Moms in Babeland

Q: How should I handle my niece’s sex questions and my sister’s need (or right) to know?

Amy Lang, MA answers the Moms in Babeland’s questions about talking to kids about sex. She appears as part of our celebration of National Family Sex Education Month.

Q: My niece has come to me with sex and puberty questions and I have been hesitant to answer without inquiring about the parent’s comfort level. Do I answer and we keep it our little secret or do I approach the parent and potentially lose my niece’s trust?

Amy: Every kid needs at least one trustworthy adult, other than their parent, to confide in about life! Congratulations, you’ve been chosen. One of the tips I give parents over and over is to make sure their kids know who their trustworthy adults are, so the kids have someone to talk to if they need help in some way.

Parents aren’t always the first person a child confides in because of our tendency to freak out, judge, and any number of off-putting behaviors. Kids often need to “test the water” with someone else, so they can gauge reactions before they talk to their parents.

In your case, I would suggest that you have an agreement with your niece that your conversations are private, but if you believe her health or safety is at risk, and then the two of you together will talk to her parents.  You can talk about what this means so you are on the same page.

Then, I would tell your sibling that their child has been confiding in you and asking for information and advice. I would then say that you wanted to let them know and that you have the above agreement with her. Then suggest that they get her some books on the topic – there are tons on my site, Birds + Bees + Kids.

If your values are vastly different from her parents, this might be trickier. My firm belief (and I may get some flack from this) is the child’s sexual health is as important has her regular old physical health. If her parents would “kill her” if they found out she was having sex, and she’s come to you for help getting birth control, or emergency contraception or she thinks she has an STD, get her what she needs.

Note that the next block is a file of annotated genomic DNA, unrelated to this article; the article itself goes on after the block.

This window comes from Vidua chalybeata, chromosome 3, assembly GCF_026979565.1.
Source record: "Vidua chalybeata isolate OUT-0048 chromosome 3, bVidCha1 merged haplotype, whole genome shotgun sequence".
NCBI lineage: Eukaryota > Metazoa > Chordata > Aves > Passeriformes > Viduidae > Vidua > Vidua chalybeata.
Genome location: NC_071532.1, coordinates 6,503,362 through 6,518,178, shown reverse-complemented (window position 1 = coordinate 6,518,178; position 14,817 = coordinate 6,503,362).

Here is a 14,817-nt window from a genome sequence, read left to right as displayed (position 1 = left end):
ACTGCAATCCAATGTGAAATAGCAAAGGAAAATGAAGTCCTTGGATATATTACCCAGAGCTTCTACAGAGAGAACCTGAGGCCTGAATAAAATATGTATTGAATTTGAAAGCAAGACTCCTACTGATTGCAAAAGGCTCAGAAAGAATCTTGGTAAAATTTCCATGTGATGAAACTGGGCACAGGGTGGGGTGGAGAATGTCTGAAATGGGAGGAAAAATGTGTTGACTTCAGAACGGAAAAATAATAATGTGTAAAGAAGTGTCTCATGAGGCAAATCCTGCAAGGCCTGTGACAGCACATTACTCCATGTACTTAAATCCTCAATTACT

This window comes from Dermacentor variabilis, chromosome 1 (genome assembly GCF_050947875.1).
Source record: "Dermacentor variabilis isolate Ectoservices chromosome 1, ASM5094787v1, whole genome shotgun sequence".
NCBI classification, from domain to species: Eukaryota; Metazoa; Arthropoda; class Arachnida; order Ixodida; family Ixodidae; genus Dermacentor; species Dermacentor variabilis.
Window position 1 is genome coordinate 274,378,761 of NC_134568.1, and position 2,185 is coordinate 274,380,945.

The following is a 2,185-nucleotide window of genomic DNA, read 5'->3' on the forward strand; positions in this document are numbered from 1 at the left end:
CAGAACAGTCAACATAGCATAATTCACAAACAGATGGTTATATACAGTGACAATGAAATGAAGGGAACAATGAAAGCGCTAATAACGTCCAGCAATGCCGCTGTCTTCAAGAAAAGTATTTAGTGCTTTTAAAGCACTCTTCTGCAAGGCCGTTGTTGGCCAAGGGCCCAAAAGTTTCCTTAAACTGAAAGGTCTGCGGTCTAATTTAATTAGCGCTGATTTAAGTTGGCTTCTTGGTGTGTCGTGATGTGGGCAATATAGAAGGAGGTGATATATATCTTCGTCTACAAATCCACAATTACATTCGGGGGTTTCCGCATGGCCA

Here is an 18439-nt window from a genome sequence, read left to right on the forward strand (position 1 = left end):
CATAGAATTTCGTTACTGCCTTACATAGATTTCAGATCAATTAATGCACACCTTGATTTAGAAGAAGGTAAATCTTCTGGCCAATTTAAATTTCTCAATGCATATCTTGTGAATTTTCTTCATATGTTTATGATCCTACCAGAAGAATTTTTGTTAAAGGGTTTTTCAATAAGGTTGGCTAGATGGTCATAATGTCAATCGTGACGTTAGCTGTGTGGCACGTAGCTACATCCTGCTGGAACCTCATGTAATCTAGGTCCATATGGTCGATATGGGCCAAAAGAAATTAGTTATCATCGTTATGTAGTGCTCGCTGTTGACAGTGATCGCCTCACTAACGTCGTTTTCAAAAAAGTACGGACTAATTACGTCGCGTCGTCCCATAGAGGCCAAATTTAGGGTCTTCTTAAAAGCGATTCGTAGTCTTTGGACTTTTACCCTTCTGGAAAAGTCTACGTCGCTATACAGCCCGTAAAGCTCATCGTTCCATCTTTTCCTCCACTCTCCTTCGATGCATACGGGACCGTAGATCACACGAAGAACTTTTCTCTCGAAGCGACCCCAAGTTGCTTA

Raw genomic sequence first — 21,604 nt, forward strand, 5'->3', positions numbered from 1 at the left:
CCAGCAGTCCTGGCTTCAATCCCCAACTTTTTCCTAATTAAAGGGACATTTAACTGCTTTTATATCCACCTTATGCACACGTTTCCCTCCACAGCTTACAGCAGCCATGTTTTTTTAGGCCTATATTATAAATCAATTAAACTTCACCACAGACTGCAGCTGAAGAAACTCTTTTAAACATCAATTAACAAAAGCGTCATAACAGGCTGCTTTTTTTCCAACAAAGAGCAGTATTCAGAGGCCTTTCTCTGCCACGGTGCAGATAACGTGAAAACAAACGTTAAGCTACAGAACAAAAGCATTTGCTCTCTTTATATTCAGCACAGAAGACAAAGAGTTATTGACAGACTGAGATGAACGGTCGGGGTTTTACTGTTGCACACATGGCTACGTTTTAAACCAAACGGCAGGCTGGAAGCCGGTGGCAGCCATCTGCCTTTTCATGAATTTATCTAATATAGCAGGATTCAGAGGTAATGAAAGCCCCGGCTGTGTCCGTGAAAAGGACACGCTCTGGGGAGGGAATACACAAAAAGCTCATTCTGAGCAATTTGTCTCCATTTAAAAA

The long term benefit to modeling openness and taking charge of her sexual health will serve her through out her life.

Have an anecdote or a comment about talking to your kids about sex? You can win prizes by posting comments on Moms in Babeland during October. Details.


Amy Lang, MA Guest Blogger
A sexual health educator for over 20 years, Amy Lang teaches parents and other folks how to talk to kids of any age about the birds and the bees. She is the author of the Mom’s Choice Award®  winning Birds + Bees + YOUR Kids – A Guide to Sharing Your Beliefs About Sexuality, Love, and Relationships and The Ask ANYTHING Journal. She created the lively and engaging video Birds + Bees + Kids: The Basics so parents can learn how to talk to their kids about sex and values without leaving the couch! Sign up for her newsletter and teleclasses at www.BirdsAndBeesAndKids.com

Related posts:

  1. Q: What should I do when my 12-year-old asks me invasive questions about my sex life?
  2. Q: When (if ever) should I show my child a photograph of an aroused adult, or of adults having sex?
  3. Q: I don’t want to make heterosexual intercourse the definition of “sex.” To me oral, anal, hand jobs, same gender sex: it’s all equally part of the deal. So how do I present it that way?
  4. Birds + Bees + YOUR Kids with Amy Lang, MA
  5. Q: Both my girls get all grossed out when I try to use sex terms. How can I help them get more comfortable with the subject?

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